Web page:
The app also now has in-app purchases. No, this doesn’t mean that the free SuperSU app will no longer have access to Pro versions (which you could just enable with a checkbox before). The IAP is there simply as a donation option. Some users apparently like to donate to Chainfire regularly, in which case the one-time SuperSU Pro purchase won’t be enough. They also don’t like using PayPal, apparently, and asked for such an option. Chainfire does expect some fallout for introducing IAPs, but this is probably one of those cases where users wouldn’t mind a completely optional way to help fund a developer’s efforts.

Download: SuperSU from Google Play Store
SOURCE: +Chainfire

Update Overload: SuperSU Heavily Updated

Posted by egzthunder1 November - 27 - 2014 - Thursday Comments Off


There are apps and apps out there. Very few can reach the level of popularity required to stay at the top for long. Due to falling success, lack of support, or people getting overall bored with them, some very successful apps can fall from their pedestals quite easily only to become a smudge in the history of the Play Store. One key concept so this does not happen (and pretty much for everything in life) is that in order to stay on top, you must stay relevant and become irreplaceable. SuperSU by XDA Senior Recognized Developer and Moderator Chainfire is one such app. The need and desire for root level access on Android devices has allowed the app to stay on top of the Android world for a number of years, as one of the most prominent and widely downloaded/installed apps in Android. The latest update just goes to show why the aforementioned is true.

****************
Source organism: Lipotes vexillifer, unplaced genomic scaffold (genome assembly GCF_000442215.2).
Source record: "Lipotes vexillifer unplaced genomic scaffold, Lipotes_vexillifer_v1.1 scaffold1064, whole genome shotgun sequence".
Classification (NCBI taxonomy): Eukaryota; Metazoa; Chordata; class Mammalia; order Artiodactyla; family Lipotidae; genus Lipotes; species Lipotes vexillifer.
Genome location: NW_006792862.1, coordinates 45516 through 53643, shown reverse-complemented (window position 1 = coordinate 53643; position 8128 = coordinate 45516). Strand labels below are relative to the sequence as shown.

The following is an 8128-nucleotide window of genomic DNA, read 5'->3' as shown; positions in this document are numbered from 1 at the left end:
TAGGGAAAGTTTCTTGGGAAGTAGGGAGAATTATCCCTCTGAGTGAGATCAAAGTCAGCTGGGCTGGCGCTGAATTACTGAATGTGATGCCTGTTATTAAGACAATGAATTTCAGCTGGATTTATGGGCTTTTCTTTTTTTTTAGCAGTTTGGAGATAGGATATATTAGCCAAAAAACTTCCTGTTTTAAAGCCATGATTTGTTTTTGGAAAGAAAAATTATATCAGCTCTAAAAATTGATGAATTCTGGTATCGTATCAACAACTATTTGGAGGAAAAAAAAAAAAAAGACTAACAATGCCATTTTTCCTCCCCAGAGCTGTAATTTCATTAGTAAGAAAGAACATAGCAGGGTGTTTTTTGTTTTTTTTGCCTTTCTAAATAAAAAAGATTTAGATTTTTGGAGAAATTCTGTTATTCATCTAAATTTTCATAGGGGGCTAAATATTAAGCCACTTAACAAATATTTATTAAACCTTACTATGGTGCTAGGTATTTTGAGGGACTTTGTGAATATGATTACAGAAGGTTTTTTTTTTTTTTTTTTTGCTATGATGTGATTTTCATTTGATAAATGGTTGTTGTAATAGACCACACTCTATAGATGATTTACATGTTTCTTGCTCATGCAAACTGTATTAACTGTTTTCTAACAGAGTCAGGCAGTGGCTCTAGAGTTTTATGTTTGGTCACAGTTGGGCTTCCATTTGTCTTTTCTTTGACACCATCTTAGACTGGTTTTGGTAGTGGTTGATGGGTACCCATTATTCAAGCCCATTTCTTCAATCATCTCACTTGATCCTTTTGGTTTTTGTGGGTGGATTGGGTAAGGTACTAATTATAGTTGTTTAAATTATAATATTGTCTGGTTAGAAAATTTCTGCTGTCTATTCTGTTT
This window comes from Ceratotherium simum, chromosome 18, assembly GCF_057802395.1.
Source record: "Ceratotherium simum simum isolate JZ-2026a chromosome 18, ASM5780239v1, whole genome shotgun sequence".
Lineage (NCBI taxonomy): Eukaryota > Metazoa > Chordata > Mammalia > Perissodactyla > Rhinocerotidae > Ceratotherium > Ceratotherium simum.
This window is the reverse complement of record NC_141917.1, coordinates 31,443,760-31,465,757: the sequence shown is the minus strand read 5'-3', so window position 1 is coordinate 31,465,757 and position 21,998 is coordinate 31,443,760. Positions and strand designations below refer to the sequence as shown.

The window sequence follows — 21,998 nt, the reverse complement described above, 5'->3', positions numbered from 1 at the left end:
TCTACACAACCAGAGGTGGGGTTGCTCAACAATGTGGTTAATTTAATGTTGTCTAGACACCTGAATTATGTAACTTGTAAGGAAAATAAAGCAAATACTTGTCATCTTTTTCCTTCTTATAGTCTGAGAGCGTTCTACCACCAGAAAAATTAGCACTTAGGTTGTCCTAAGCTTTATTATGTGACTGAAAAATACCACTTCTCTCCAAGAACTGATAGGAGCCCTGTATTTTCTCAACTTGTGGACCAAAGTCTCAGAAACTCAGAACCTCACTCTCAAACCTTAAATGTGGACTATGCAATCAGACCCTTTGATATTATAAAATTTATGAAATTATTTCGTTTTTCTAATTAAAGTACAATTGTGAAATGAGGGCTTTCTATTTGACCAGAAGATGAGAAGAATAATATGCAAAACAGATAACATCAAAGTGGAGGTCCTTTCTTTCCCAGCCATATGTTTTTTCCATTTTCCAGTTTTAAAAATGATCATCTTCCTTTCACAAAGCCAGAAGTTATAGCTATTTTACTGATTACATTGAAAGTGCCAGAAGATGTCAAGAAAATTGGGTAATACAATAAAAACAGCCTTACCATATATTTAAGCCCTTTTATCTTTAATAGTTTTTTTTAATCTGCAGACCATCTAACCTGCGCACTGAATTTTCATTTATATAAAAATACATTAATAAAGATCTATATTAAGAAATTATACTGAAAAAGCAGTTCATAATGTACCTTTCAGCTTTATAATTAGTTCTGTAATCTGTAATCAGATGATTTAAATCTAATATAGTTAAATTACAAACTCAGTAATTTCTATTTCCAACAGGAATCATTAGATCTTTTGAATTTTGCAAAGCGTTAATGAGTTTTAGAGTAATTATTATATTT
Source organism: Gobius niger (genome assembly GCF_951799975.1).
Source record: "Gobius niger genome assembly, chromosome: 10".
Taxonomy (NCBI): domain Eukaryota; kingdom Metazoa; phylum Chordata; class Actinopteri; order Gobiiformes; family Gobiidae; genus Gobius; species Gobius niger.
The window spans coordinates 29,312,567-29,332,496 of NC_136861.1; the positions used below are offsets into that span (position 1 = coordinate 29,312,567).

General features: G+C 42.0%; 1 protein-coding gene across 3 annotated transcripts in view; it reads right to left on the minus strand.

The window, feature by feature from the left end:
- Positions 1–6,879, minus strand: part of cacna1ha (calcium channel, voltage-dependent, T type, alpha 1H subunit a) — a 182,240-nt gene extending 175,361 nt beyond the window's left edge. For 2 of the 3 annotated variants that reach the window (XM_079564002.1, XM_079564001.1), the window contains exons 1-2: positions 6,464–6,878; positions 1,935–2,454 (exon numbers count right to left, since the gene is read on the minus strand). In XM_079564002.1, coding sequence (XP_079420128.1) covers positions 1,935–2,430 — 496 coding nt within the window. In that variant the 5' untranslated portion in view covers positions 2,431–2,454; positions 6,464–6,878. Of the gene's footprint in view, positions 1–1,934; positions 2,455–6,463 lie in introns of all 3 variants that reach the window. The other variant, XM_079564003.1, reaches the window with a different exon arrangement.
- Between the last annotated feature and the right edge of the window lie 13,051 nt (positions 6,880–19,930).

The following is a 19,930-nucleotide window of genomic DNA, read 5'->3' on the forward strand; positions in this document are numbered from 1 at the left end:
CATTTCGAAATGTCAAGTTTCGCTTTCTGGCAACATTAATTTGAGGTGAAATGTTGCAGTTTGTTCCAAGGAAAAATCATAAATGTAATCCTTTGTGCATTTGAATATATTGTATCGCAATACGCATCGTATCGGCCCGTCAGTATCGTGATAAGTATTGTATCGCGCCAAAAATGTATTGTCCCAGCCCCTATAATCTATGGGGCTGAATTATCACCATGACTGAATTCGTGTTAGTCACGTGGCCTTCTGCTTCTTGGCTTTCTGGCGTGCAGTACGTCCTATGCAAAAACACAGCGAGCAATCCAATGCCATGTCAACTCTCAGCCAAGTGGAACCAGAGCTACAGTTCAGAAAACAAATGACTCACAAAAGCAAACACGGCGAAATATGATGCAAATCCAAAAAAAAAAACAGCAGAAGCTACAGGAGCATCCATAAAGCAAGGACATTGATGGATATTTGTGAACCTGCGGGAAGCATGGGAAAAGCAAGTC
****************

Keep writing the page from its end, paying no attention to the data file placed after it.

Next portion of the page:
In the past few weeks, we have seen several SuperSU updates from Chainfire in various forms, ranging from small updates to the app itself to news regarding compatibility with the new Android 5.0 Lollipop and workarounds to things like SELinux restrictions. Earlier today, all the updates, technical chats, and discussions finally took the shape of a major update which was pushed to the Play Store. In a Google + post, Chainfire went on to explain in detail the changes to the new SuperSU. The biggest hurdle for this release is, of course, the new security restrictions and implementations on Lollipop. He goes on to explain the different work and options he went through in order to not only obtain root but also to ensure that the system was stable afterward.

Another point that Chainfire touches on is that of Google’s new Material design. He states that while SuperSU could indeed use a bit of an overhaul in terms of UI, there are a lot of incompatibilities between Material Design libraries and the ones he is currently using. Because of the different device layouts, screen sizes, and wide array of OS versions that this app supports, Chainfire decided to let it be for the time being. Having said that, if you are feeling creative or have suggestions on a better UI experience, you can always send in a mock up to the developer. It is also worth mentioning that the “How to SU” documentation as well as the CF Auto-Root software have also received updates to accompany this new SuperSU release.